The term “image” used herein may refer to multi-dimensional data composed of discrete image elements (for example, pixels for two-dimensional (2D) images and voxels for three-dimensional (3D) images). For example, the image may include a medical image of an object obtained by using an X-ray system, a computed tomography (CT) system, a magnetic resonance imaging (MRI) system, an ultrasonic system, or any other medical imaging system.

The term “object” used herein may encompass a human, an animal, or a body part of a human or an animal. For example, the object may include an organ such as the liver, heart, womb, brain, breast, or stomach, or a blood vessel. Also, the “object” may be a phantom made of a material having a volume very similar to an effective atomic number and a density of a living creature and having properties similar to those of a human body.

The term “operator” used herein may refer to any operator of medical diagnostic equipment. An operator can be a technician, a medical expert such as a doctor, a nurse, a clinical pathologist, a medical image expert, or an engineer, etc.

The term “MRI image” used herein refers to an image of an object obtained by using nuclear magnetic resonance.

The term “pulse sequence” used herein refers to a series of signals that are repeatedly applied in an MRI apparatus. The pulse sequence may have radio frequency (RF)-pulse time parameters such as a repetition time (TR) and an echo time (TE).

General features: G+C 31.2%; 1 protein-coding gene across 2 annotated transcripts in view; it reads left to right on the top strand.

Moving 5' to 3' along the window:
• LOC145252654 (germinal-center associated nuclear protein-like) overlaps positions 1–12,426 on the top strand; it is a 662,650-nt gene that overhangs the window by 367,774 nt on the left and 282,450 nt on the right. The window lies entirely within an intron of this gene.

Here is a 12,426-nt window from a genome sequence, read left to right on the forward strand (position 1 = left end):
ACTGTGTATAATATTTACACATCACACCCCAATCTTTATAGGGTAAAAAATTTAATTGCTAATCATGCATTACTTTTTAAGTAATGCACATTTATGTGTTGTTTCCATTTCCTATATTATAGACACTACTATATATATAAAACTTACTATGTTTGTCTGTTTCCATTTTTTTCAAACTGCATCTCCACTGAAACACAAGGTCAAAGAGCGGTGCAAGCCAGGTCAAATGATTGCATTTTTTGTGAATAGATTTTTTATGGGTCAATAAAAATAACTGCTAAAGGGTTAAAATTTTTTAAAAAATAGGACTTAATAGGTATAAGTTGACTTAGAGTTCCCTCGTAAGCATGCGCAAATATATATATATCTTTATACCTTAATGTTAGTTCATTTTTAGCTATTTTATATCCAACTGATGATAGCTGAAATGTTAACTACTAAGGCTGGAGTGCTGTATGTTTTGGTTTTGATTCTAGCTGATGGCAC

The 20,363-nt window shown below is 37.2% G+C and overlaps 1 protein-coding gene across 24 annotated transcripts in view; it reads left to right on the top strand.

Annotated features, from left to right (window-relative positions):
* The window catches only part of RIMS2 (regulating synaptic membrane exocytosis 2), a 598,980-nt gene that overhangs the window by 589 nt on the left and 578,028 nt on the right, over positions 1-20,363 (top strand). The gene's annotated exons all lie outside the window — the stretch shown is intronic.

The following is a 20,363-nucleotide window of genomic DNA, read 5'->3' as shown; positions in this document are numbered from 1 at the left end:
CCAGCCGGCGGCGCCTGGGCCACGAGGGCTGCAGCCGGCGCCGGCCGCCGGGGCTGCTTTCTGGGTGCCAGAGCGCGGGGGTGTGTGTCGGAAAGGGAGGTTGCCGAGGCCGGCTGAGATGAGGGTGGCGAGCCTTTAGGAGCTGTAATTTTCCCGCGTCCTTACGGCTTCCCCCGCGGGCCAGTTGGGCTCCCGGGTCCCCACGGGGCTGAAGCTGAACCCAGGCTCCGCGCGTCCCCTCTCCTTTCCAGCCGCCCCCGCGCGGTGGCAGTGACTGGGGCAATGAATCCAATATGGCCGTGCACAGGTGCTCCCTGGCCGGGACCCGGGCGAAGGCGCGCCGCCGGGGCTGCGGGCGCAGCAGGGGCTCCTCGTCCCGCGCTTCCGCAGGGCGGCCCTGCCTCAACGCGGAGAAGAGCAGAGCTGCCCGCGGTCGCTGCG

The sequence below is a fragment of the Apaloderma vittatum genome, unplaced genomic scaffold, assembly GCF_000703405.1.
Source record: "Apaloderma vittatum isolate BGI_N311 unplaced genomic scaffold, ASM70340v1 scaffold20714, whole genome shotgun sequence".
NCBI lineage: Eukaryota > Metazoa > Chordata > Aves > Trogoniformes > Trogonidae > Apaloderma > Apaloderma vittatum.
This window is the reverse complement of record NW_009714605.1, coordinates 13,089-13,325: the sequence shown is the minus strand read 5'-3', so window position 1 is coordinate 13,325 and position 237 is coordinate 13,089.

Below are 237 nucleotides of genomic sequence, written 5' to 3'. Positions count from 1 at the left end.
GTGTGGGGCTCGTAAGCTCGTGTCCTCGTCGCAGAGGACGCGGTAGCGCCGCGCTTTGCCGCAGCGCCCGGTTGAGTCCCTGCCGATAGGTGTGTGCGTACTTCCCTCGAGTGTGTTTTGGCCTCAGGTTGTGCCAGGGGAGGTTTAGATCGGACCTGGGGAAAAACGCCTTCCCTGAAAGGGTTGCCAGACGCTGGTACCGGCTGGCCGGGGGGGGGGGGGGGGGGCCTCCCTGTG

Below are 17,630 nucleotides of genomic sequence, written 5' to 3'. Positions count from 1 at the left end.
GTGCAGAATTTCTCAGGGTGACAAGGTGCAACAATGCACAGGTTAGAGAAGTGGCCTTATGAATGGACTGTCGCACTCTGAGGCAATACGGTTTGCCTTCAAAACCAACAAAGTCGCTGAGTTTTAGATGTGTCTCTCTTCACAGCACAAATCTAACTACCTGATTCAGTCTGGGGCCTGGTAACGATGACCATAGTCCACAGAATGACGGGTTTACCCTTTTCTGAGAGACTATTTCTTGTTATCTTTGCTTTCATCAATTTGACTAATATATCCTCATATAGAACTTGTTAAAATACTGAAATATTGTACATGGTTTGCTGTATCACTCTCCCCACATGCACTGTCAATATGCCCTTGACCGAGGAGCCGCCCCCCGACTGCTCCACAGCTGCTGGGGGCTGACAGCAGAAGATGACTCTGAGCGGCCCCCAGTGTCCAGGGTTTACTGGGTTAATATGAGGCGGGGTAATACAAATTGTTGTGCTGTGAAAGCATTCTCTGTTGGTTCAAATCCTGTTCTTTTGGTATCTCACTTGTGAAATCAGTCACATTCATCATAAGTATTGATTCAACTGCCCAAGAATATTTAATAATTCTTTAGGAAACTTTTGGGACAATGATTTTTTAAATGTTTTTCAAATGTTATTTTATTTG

The term “pulse sequence diagram” used herein refers to a diagram illustrating a sequence of events that occur in an MRI apparatus. For example, the pulse sequence diagram may be a diagram illustrating an RF pulse, a gradient magnetic field, or a magnetic resonance (MR) signal according to a time.

The term “CT image” used herein refers to a synthetic image of a plurality of X-ray images that are obtained by imaging an object around at least one axis of rotation.

FIG. 1 is a perspective view illustrating an apparatus 100 for capturing a medical image, according to an embodiment of the present disclosure. FIG. 1 exemplarily illustrates an MRI apparatus as the apparatus 100.

The apparatus 100 includes a table 110 that supports an object 10 (a person in this example), and a gantry 105 having an aperture in which the object 10 lying on the table 110 is placed.

In order to capture a medical image of the object 10, a body part or an imaging point B of the object 10 to be imaged is moved to a reference point A in the gantry 105 (i.e., in the gantry aperture), for example, at a central point in the gantry 105. Since there are many body parts of the object 10 which may be imaged, an operator 20 aids the apparatus 100 in recognizing a location of the desired body part or a predetermined imaging point B of the object 10 to be imaged.

A conventional method locates the imaging point B of the object 10 at a desired point to which a laser signal is emitted by a laser. The laser is located at a fixed point and sets the desired point as the imaging point B in the apparatus 100. However, this conventional method has a problem in that in order to locate the imaging point B at the desired point to which the laser signal is emitted, the operator has to manually adjust a location of the table 110.